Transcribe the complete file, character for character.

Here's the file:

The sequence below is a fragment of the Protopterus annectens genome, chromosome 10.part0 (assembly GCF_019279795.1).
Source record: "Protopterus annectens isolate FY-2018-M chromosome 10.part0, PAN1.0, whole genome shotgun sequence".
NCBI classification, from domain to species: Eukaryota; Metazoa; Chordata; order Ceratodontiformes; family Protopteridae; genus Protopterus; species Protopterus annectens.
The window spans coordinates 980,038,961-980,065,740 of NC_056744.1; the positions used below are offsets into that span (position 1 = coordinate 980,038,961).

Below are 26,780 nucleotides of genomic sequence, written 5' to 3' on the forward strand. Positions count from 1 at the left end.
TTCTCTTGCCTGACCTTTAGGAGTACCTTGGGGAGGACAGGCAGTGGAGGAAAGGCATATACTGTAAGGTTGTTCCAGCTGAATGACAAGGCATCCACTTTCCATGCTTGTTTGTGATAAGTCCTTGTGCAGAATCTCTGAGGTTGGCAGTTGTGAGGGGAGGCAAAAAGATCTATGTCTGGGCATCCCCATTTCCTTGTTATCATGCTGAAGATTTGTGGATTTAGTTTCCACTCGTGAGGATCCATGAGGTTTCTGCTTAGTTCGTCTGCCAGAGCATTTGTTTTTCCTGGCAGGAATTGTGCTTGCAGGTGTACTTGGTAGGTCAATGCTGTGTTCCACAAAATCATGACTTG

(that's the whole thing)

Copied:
The sequence below is a fragment of the Protopterus annectens genome, chromosome 10.part0 (assembly GCF_019279795.1).
Source record: "Protopterus annectens isolate FY-2018-M chromosome 10.part0, PAN1.0, whole genome shotgun sequence".
NCBI classification, from domain to species: Eukaryota; Metazoa; Chordata; order Ceratodontiformes; family Protopteridae; genus Protopterus; species Protopterus annectens.
The window spans coordinates 980,038,961-980,065,740 of NC_056744.1; the positions used below are offsets into that span (position 1 = coordinate 980,038,961).

Below are 26,780 nucleotides of genomic sequence, written 5' to 3' on the forward strand. Positions count from 1 at the left end.
TTCTCTTGCCTGACCTTTAGGAGTACCTTGGGGAGGACAGGCAGTGGAGGAAAGGCATATACTGTAAGGTTGTTCCAGCTGAATGACAAGGCATCCACTTTCCATGCTTGTTTGTGATAAGTCCTTGTGCAGAATCTCTGAGGTTGGCAGTTGTGAGGGGAGGCAAAAAGATCTATGTCTGGGCATCCCCATTTCCTTGTTATCATGCTGAAGATTTGTGGATTTAGTTTCCACTCGTGAGGATCCATGAGGTTTCTGCTTAGTTCGTCTGCCAGAGCATTTGTTTTTCCTGGCAGGAATTGTGCTTGCAGGTGTACTTGGTAGGTCAATGCTGTGTTCCACAAAATCATGACTTG